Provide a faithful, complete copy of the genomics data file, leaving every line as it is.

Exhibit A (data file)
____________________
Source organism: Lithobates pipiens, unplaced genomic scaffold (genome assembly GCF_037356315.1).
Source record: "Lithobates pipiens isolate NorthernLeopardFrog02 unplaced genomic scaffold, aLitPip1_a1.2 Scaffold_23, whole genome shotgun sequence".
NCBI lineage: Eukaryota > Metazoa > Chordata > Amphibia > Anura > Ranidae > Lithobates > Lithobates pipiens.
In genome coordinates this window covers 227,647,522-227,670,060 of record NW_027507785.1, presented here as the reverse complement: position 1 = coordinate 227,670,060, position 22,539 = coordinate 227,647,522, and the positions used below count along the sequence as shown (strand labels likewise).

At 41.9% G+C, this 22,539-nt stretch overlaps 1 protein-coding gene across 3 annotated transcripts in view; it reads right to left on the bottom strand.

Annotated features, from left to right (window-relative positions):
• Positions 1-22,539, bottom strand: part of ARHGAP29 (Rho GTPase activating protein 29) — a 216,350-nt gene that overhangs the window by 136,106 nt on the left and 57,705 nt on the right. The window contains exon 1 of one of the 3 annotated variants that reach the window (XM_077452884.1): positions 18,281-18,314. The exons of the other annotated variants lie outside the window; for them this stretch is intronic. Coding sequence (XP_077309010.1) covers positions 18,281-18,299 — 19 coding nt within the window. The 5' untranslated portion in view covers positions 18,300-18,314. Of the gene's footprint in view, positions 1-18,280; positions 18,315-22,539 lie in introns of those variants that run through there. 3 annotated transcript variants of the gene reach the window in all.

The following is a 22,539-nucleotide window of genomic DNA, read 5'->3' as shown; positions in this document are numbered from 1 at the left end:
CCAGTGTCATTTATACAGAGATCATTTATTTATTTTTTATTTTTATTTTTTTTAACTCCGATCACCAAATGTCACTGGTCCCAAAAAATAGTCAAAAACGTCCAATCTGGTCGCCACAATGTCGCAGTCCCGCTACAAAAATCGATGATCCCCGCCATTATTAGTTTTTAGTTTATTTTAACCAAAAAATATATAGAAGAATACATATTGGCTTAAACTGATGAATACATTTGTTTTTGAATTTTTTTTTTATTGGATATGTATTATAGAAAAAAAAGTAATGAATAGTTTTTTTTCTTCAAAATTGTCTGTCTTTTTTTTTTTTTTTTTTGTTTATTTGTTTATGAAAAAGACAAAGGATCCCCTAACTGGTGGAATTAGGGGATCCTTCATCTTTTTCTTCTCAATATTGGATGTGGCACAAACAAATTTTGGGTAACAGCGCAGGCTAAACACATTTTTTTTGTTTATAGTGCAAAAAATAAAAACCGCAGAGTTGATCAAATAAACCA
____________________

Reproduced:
Source organism: Lithobates pipiens, unplaced genomic scaffold (genome assembly GCF_037356315.1).
Source record: "Lithobates pipiens isolate NorthernLeopardFrog02 unplaced genomic scaffold, aLitPip1_a1.2 Scaffold_23, whole genome shotgun sequence".
NCBI lineage: Eukaryota > Metazoa > Chordata > Amphibia > Anura > Ranidae > Lithobates > Lithobates pipiens.
In genome coordinates this window covers 227,647,522-227,670,060 of record NW_027507785.1, presented here as the reverse complement: position 1 = coordinate 227,670,060, position 22,539 = coordinate 227,647,522, and the positions used below count along the sequence as shown (strand labels likewise).

At 41.9% G+C, this 22,539-nt stretch overlaps 1 protein-coding gene across 3 annotated transcripts in view; it reads right to left on the bottom strand.

Annotated features, from left to right (window-relative positions):
• Positions 1-22,539, bottom strand: part of ARHGAP29 (Rho GTPase activating protein 29) — a 216,350-nt gene that overhangs the window by 136,106 nt on the left and 57,705 nt on the right. The window contains exon 1 of one of the 3 annotated variants that reach the window (XM_077452884.1): positions 18,281-18,314. The exons of the other annotated variants lie outside the window; for them this stretch is intronic. Coding sequence (XP_077309010.1) covers positions 18,281-18,299 — 19 coding nt within the window. The 5' untranslated portion in view covers positions 18,300-18,314. Of the gene's footprint in view, positions 1-18,280; positions 18,315-22,539 lie in introns of those variants that run through there. 3 annotated transcript variants of the gene reach the window in all.

The following is a 22,539-nucleotide window of genomic DNA, read 5'->3' as shown; positions in this document are numbered from 1 at the left end:
CCAGTGTCATTTATACAGAGATCATTTATTTATTTTTTATTTTTATTTTTTTTAACTCCGATCACCAAATGTCACTGGTCCCAAAAAATAGTCAAAAACGTCCAATCTGGTCGCCACAATGTCGCAGTCCCGCTACAAAAATCGATGATCCCCGCCATTATTAGTTTTTAGTTTATTTTAACCAAAAAATATATAGAAGAATACATATTGGCTTAAACTGATGAATACATTTGTTTTTGAATTTTTTTTTTATTGGATATGTATTATAGAAAAAAAAGTAATGAATAGTTTTTTTTCTTCAAAATTGTCTGTCTTTTTTTTTTTTTTTTTTGTTTATTTGTTTATGAAAAAGACAAAGGATCCCCTAACTGGTGGAATTAGGGGATCCTTCATCTTTTTCTTCTCAATATTGGATGTGGCACAAACAAATTTTGGGTAACAGCGCAGGCTAAACACATTTTTTTTGTTTATAGTGCAAAAAATAAAAACCGCAGAGTTGATCAAATAAACCA